Moving can be both an exciting and scary endeavour for adults. But imagine how it must feel for a child. It has the potential to be quite terrifying- unless the experience is approached carefully. Below are a few ideas to help make the move less stressful.
Leaving the place they call home is a foreign and unsettling event for a child. Heading to a new house, neighbourhood, city, or even country can be very scary. So from the moment you decide to move your family, include your children in the discussion. Ensure you include happiness and excitement in your conversations. Try and save the more stressful moving topics for private discussion between the adults.
A fun activity to try is to get some graph paper and, if you know the dimensions of your child’s new bedroom, measure it out on graph paper (you can decide the scale- or use 1 graph paper square = 6”). Then measure the dimensions of their bedroom furniture, draw these to scale on a separate piece of graph paper, and cut them out. Write on each what piece of furniture it represents. Put a little tape on the back of each, and try moving them around in your graph paper room. Your child will enjoy planning out where their bedroom furniture is going to go. Remember to include doors, windows and heating vents in your graph paper room!
Another way to get your kids involved in the move and excited about it is to plan how their new bedrooms will be decorated. Take them to your local paint store, and let them choose some paint chips. Many paint stores also have wallpaper, and they may decide they want an accent wall done this way. Some other items to look for include wall decals, table lamps and nightlights, pillows and bedding. Have your children make lists for what they want in their new room. This way every time they go shopping with you they can keep an eye for their perfect items. Including them in planning their personal space will make the idea of moving quite appealing.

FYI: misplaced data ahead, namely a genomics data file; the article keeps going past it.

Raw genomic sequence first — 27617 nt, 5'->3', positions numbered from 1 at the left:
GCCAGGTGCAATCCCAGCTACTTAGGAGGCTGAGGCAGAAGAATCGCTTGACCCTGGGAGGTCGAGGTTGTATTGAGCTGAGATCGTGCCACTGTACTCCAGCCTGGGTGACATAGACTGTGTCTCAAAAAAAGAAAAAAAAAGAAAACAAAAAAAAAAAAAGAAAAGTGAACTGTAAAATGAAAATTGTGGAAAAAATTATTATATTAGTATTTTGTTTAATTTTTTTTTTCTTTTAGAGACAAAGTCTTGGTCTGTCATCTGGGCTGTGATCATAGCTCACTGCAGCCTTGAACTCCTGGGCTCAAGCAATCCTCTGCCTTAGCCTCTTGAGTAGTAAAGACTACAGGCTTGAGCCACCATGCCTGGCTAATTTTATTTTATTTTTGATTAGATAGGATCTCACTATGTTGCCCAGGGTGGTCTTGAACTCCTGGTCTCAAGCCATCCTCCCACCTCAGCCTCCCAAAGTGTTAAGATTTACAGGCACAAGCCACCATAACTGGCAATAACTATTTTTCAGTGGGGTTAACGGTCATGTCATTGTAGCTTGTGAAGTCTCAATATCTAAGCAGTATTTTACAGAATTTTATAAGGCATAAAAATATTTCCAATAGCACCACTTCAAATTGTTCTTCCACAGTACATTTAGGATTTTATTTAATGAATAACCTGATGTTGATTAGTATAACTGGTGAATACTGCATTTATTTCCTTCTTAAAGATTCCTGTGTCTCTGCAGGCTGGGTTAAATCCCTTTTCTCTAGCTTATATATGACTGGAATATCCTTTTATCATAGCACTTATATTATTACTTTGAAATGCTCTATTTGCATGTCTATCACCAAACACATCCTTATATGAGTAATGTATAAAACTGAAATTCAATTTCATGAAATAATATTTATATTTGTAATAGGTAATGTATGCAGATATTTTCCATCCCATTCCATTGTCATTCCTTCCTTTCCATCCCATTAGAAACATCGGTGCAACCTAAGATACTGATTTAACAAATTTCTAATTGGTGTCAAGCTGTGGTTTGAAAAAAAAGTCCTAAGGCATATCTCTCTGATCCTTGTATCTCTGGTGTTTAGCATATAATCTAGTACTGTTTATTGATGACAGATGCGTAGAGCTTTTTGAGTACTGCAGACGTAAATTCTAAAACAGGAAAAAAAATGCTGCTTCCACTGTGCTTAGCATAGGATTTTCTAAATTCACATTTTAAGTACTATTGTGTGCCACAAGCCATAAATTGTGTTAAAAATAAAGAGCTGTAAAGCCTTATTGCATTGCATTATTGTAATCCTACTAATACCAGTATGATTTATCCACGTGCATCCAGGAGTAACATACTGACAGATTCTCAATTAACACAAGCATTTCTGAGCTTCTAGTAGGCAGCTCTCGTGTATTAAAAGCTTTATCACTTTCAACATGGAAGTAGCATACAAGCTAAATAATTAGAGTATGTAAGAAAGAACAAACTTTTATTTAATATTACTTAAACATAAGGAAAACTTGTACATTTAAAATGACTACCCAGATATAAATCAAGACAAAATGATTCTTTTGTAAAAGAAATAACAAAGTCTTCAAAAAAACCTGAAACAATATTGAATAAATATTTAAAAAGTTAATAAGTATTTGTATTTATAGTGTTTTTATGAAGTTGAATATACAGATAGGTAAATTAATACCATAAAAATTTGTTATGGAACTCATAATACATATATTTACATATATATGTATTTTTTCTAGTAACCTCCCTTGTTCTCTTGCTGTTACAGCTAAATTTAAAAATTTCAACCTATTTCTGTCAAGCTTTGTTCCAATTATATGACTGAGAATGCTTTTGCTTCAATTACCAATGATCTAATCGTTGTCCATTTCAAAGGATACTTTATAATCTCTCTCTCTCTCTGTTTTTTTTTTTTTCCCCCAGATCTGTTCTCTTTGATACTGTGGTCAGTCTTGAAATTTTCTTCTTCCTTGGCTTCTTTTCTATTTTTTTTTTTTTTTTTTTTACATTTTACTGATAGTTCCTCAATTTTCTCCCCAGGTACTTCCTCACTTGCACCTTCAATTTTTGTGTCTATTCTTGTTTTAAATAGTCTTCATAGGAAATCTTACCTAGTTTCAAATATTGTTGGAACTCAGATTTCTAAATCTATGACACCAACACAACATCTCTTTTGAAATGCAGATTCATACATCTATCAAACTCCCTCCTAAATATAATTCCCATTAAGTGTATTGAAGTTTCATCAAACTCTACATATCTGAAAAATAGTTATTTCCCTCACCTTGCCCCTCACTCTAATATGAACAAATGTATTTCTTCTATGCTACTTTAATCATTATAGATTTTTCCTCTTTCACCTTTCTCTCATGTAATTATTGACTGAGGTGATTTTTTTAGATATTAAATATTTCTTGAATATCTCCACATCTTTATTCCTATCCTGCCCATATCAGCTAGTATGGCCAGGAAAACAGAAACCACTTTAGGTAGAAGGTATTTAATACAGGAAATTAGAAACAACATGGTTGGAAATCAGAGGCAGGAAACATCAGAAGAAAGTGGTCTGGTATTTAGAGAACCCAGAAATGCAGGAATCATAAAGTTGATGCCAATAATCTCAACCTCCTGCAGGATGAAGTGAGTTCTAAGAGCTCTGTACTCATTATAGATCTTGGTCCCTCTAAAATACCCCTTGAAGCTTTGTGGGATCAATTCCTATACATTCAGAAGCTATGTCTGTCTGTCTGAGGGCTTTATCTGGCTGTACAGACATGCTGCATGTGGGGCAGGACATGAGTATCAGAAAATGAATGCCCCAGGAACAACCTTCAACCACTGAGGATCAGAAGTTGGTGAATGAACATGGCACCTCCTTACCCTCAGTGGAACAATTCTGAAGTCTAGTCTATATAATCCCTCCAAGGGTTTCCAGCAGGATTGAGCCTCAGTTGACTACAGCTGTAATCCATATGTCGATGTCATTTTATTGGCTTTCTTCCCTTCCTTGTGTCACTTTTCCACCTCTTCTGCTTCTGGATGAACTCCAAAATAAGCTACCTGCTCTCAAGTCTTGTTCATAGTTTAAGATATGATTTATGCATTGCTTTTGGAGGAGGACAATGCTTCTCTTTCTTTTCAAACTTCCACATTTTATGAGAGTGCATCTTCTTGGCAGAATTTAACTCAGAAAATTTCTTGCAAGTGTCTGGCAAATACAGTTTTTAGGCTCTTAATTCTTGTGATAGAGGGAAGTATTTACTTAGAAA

With all the packing and sorting that will be taking place, have your child pack his own belongings. This will make them feel involved in the move (because they are!) Provide them with a special duffle bag or suitcase so they can pack their most precious possessions in it. It will bring comfort for them to know that their important items are packed and will not be left behind.
Have your kids draw pictures of their homes, both old and new. They also might find it reassuring to write a story about moving. Helping them with these activities will ease their anxiety and bring you closer as a family.
Hopefully your children will avoid most of the stress a move can bring, and instead feel excited about it. By keeping the lines of communication open and including them in planning the move, it will help to calm any fears and anxiety a move can produce. And by doing this, you just might forget some of the stress yourself!